MP reluctant to change wording of EU Referendum Bill, despite claims voters will not understand it (From Darlington and Stockton Times)
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MP reluctant to change wording of EU Referendum Bill, despite claims voters will not understand it
A NORTH-East MP is under pressure to change the question in his EU Referendum Bill – because voters may not understand it.
The Electoral Commission warned some people did not know whether Britain is currently a member of the EU, despite membership dating back to 1973.
And that meant they would be confused by the proposed question, which is: “Do you think that the United Kingdom should be a member of the European Union?”
The watchdog urged a rethink, suggesting this alternative: “Should the United Kingdom remain a member of the European Union?”
But James Wharton, the Stockton South MP, who is sponsoring the Bill, immediately said he was reluctant to accept the switch.
The Conservative MP said he would “reflect”, but warned: “Anything that draws out debate and costs time - such as a debate on an amendment - risks the Bill.
“So, unless there is a very compelling reason, I would be reluctant to change the question.
“My initial reading of the Electoral Commission advice is that it appears not to raise any strong concerns.”
Mr Wharton’s Bill – which returns to the Commons next week – is designed to set in law David Cameron’s commitment to a poll on EU membership, before the end of 2017.
It already faces an uphill struggle to reach the statute book, because it has been denied Government time – making it easier for opponents to ‘talk out’.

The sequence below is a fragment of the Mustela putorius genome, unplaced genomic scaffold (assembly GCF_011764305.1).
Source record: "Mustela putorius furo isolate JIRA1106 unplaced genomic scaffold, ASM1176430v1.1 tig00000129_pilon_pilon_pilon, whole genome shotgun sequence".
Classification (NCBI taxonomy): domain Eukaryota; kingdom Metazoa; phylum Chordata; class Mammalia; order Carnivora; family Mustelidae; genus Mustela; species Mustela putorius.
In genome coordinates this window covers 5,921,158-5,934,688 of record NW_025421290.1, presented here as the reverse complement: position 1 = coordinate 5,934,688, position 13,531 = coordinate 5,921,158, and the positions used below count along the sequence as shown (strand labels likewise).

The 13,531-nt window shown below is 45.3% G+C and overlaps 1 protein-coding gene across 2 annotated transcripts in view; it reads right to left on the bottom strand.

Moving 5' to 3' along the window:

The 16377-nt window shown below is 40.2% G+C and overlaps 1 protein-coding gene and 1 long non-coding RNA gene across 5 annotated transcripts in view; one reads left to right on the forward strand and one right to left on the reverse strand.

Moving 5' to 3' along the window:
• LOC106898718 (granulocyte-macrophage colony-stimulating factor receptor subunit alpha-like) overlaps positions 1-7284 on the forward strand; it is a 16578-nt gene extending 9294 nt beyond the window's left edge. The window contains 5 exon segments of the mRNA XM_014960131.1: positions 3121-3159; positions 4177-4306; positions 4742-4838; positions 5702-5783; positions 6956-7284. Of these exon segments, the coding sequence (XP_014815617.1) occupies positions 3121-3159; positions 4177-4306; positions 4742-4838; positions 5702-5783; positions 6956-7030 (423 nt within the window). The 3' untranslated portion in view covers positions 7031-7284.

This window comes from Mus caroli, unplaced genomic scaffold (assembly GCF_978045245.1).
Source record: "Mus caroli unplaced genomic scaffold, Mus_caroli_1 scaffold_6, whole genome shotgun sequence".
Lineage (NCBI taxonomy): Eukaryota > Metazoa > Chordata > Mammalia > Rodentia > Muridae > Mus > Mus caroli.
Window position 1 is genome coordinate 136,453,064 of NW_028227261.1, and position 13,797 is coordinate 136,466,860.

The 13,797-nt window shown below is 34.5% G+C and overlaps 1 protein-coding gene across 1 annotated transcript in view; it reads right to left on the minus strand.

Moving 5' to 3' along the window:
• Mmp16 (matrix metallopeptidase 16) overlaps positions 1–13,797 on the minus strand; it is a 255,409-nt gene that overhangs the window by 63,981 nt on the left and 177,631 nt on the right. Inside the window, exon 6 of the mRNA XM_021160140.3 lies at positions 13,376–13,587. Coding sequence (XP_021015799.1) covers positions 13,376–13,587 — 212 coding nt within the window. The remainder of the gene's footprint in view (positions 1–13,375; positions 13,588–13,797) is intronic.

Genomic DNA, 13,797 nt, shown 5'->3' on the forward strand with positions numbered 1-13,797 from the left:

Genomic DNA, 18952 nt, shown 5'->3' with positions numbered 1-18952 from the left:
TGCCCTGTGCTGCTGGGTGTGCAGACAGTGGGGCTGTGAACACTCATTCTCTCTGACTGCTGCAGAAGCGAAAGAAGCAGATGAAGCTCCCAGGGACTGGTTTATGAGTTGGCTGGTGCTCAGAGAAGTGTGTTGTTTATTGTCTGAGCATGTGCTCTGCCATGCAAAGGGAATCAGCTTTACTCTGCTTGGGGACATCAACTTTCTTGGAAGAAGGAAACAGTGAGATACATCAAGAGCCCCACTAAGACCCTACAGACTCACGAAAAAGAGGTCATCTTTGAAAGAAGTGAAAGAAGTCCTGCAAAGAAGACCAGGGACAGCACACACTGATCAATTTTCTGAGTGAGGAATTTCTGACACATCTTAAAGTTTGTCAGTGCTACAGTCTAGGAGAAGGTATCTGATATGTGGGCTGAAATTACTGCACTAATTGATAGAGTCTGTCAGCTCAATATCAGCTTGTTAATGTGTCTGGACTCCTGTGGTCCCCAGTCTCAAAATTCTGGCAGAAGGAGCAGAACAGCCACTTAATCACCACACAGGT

Parliamentary officials have also disputed Conservative claims that it would be legally binding on a future Labour, or Coalition, Government, after 2015.
The Commission said it tested Mr Wharton’s proposed question with voters, using what it described as a “well-established process”.
Jenny Watson, its chairwoman, said: “We found that a few people did not understand whether or not the UK was a member of the EU.
“Parliament will now need to discuss our advice and decide which approach the Bill should take”
The Commission acknowledged that its alternative “creates a risk of a perception of bias”, by making clear the UK is currently an EU member.
Therefore, it also suggested that Parliament consider abandoning any attempt to pose a question with simple ‘Yes’ and ‘No’ options.
It said the question should then read: “Should the United Kingdom remain a member of the European Union or leave the European Union?”
Voters would then be given the choice of these two responses: “Remain a member of the European Union” or “Leave the European Union”.
The Commission included: “Research participants found this the most neutral of all the versions tested.”
Any change would be agreed in talks between Mr Wharton and Downing Street, after Mr Cameron threw his weight behind the legislation and imposed a three-line whip.
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